Labor & Employment Law Blog

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In a decision of considerable significance in the world of wage and hour litigation, the United States Court of Appeals for the Fifth Circuit significantly departed from conventional standards for assessing conditional certification under Section 216(b) of the Fair Labor Standards Act (“FLSA”).  In Swales v. KLLM Transport Services, Inc., the Fifth Circuit rejected the conditional certification process entirely and drastically altered the procedure for assessing whether potential members of a collective action under the FLSA are “similarly situated.”…
On January 25, 2021, the NLRB Division of Advice (“the Division”) released a memo that may indicate a change in the way workers engaged in cannabis activities are covered under federal labor law. Under the NLRA, the right to form and join a union is limited to employees. Agricultural laborers do not have that right under federal law. Despite the fact that many workers in the cannabis industry are often involved in the cultivation and harvesting of a crop, they have typically been considered employees rather than agricultural laborers under the National Labor Relations Act (“NLRA” or “the Act”). This…
In Garcia v. Haralambos Beverage Co., the California Court of Appeal embraced the adage “time kills all deals” to conclude that an employer waived its right to arbitrate the wage-hour claims at issue in the case by, among other things, delaying two years to seek arbitration as a last resort and waiting to locate the plaintiffs’ signed arbitration agreements.  By waiving its right to arbitrate, the employer also lost its ability to strike class claims as a result.…
On January 6, 2021, a bipartisan group of New York State lawmakers introduced Assembly Bill 27, the latest version of proposed privacy legislation that would allow consumers to sue companies for improperly using or retaining their biometric data. Better known as the Biometric Privacy Act (the “BPA”), the bill, if enacted, would impose significant compliance requirements for companies handling biometric data. The BPA would make New York State only the second state with a private right of action that includes statutory damages against entities that improperly use or retain biometric data. If the BPA is signed into law, it…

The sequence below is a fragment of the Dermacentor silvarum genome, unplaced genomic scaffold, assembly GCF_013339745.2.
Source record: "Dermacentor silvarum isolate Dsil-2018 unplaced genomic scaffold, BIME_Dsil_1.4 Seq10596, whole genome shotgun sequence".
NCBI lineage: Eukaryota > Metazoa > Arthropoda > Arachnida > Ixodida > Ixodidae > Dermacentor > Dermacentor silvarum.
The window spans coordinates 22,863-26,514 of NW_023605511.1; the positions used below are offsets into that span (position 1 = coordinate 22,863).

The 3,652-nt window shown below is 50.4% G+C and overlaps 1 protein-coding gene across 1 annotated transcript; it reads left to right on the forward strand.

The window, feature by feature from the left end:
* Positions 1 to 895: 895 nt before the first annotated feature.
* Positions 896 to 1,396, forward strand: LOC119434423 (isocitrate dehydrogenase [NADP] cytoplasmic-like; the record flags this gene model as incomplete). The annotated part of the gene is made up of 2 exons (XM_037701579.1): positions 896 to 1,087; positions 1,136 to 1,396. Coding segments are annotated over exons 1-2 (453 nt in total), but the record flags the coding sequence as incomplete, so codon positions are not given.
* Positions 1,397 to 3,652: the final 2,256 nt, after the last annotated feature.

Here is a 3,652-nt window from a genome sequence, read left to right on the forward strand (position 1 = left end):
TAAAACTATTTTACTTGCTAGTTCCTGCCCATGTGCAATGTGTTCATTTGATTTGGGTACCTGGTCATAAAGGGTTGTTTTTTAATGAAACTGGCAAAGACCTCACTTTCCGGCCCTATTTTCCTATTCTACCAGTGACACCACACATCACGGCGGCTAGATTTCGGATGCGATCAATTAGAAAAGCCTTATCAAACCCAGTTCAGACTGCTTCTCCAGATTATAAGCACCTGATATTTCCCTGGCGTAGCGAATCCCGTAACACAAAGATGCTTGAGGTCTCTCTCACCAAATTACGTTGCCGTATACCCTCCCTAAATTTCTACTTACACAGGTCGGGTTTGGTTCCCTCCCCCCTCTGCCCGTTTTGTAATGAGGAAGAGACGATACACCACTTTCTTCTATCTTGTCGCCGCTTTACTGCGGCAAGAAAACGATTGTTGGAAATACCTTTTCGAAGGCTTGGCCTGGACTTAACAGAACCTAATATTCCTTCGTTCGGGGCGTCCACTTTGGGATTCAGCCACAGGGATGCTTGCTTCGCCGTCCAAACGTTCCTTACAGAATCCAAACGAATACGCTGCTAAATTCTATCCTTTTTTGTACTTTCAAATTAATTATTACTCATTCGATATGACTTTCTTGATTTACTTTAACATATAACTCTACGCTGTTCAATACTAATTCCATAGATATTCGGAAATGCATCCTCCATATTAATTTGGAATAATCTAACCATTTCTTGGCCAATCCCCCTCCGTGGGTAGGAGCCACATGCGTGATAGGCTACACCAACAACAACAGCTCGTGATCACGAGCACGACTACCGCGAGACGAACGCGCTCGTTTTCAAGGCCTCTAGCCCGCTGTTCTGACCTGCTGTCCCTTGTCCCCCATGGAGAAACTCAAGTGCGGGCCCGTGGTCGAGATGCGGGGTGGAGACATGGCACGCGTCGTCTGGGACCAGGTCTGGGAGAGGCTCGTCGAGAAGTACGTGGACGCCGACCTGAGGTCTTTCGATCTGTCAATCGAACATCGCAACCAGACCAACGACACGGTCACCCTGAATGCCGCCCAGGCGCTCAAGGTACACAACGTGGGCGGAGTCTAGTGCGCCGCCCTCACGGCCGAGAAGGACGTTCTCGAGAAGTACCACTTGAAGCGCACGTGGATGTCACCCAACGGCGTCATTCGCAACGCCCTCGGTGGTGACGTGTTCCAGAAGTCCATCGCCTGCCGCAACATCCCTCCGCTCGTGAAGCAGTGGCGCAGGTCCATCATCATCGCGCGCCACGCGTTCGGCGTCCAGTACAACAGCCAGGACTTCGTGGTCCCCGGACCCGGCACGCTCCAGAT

On January 11, 2021, D.C. Mayor Muriel Bowser signed the Ban on Non-Compete Agreements Amendment Act of 2020 (the “Act”), which, once effective, will be one of the broadest bans on non-compete agreements in the country.  Notably, the Act not only forbids agreements and policies that prohibit an employee from being employed by another person, performing work or providing services for pay for another person, or operating the employee’s own business after the employee’s separation from employment, it also bans agreements and policies that prohibit the aforementioned activities during the employee’s employment—thereby rendering anti-moonlighting policies impermissible in the District.  Further,…
The California Occupational Safety and Health Standards Board adopted its Emergency Temporary Standards (ETS) on COVID-19 prevention in the workplace on November 19, 2020, which we covered here.  Shortly after their adoption, the ETS became binding and enforceable against nearly all California employers effective November 30, 2020.  The next day, California’s Division of Occupational Safety and Health (“Cal/OSHA”) published frequently asked questions to provide guidance to employers on compliance with the extensive requirements under the ETS.  In light of significant pushback from employers finding themselves needing to deal with complications arising from near-immediate compliance, Cal/OSHA recently published additional guidance and…
After a decade of ups and downs on the question of federal preemption, the Ninth Circuit Court of Appeals has upheld the Federal Motor Carrier Safety Administration’s (“FMSCA”) decision to preempt California’s meal and rest break rules.  The long-awaited decision in IBT v. FMCSA upholds the FMSCA’s December 2018 determination that drivers, who are involved in interstate commerce and subject to federal hours-of-service regulations, are exempt from California’s stringent meal and rest break rules because they are “incompatible” with federal regulations.  “The FMCSA reached this conclusion because California required more breaks, more often and with less flexibility as to timing,”…